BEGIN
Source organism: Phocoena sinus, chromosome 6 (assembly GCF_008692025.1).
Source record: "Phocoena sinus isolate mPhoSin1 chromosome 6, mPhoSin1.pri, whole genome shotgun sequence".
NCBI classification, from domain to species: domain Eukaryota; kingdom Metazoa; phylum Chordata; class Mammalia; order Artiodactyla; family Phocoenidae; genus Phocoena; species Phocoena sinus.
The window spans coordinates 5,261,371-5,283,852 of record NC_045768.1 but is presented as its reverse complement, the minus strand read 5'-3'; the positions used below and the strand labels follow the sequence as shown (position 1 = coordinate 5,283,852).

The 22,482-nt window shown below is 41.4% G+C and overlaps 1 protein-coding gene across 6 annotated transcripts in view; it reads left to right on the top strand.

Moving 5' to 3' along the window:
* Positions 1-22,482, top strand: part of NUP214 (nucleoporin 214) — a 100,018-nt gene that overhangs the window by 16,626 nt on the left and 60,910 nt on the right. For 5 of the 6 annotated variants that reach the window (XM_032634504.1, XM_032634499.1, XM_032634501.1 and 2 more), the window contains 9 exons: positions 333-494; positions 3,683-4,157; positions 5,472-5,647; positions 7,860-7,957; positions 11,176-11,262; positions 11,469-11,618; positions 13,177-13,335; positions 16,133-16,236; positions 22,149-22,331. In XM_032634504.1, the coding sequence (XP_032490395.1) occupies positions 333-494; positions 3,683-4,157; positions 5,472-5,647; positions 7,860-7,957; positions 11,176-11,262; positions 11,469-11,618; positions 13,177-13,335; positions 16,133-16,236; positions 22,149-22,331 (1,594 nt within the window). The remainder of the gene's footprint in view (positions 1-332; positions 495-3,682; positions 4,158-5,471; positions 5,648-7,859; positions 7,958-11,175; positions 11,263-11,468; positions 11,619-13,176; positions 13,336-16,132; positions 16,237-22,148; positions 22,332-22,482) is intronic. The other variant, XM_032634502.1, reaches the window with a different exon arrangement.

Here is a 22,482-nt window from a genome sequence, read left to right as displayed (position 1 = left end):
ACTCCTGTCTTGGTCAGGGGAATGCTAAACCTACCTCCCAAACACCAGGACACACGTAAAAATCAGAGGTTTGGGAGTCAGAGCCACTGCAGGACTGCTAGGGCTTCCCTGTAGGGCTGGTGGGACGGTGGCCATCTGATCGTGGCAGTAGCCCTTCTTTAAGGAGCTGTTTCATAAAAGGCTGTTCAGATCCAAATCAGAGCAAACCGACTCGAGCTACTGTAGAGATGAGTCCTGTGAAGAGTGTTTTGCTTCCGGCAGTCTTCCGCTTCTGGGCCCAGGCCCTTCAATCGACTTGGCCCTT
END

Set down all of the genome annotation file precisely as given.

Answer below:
Source organism: Phocoena sinus, chromosome 6 (assembly GCF_008692025.1).
Source record: "Phocoena sinus isolate mPhoSin1 chromosome 6, mPhoSin1.pri, whole genome shotgun sequence".
NCBI classification, from domain to species: domain Eukaryota; kingdom Metazoa; phylum Chordata; class Mammalia; order Artiodactyla; family Phocoenidae; genus Phocoena; species Phocoena sinus.
The window spans coordinates 5,261,371-5,283,852 of record NC_045768.1 but is presented as its reverse complement, the minus strand read 5'-3'; the positions used below and the strand labels follow the sequence as shown (position 1 = coordinate 5,283,852).

The 22,482-nt window shown below is 41.4% G+C and overlaps 1 protein-coding gene across 6 annotated transcripts in view; it reads left to right on the top strand.

Moving 5' to 3' along the window:
* Positions 1-22,482, top strand: part of NUP214 (nucleoporin 214) — a 100,018-nt gene that overhangs the window by 16,626 nt on the left and 60,910 nt on the right. For 5 of the 6 annotated variants that reach the window (XM_032634504.1, XM_032634499.1, XM_032634501.1 and 2 more), the window contains 9 exons: positions 333-494; positions 3,683-4,157; positions 5,472-5,647; positions 7,860-7,957; positions 11,176-11,262; positions 11,469-11,618; positions 13,177-13,335; positions 16,133-16,236; positions 22,149-22,331. In XM_032634504.1, the coding sequence (XP_032490395.1) occupies positions 333-494; positions 3,683-4,157; positions 5,472-5,647; positions 7,860-7,957; positions 11,176-11,262; positions 11,469-11,618; positions 13,177-13,335; positions 16,133-16,236; positions 22,149-22,331 (1,594 nt within the window). The remainder of the gene's footprint in view (positions 1-332; positions 495-3,682; positions 4,158-5,471; positions 5,648-7,859; positions 7,958-11,175; positions 11,263-11,468; positions 11,619-13,176; positions 13,336-16,132; positions 16,237-22,148; positions 22,332-22,482) is intronic. The other variant, XM_032634502.1, reaches the window with a different exon arrangement.

Here is a 22,482-nt window from a genome sequence, read left to right as displayed (position 1 = left end):
ACTCCTGTCTTGGTCAGGGGAATGCTAAACCTACCTCCCAAACACCAGGACACACGTAAAAATCAGAGGTTTGGGAGTCAGAGCCACTGCAGGACTGCTAGGGCTTCCCTGTAGGGCTGGTGGGACGGTGGCCATCTGATCGTGGCAGTAGCCCTTCTTTAAGGAGCTGTTTCATAAAAGGCTGTTCAGATCCAAATCAGAGCAAACCGACTCGAGCTACTGTAGAGATGAGTCCTGTGAAGAGTGTTTTGCTTCCGGCAGTCTTCCGCTTCTGGGCCCAGGCCCTTCAATCGACTTGGCCCTT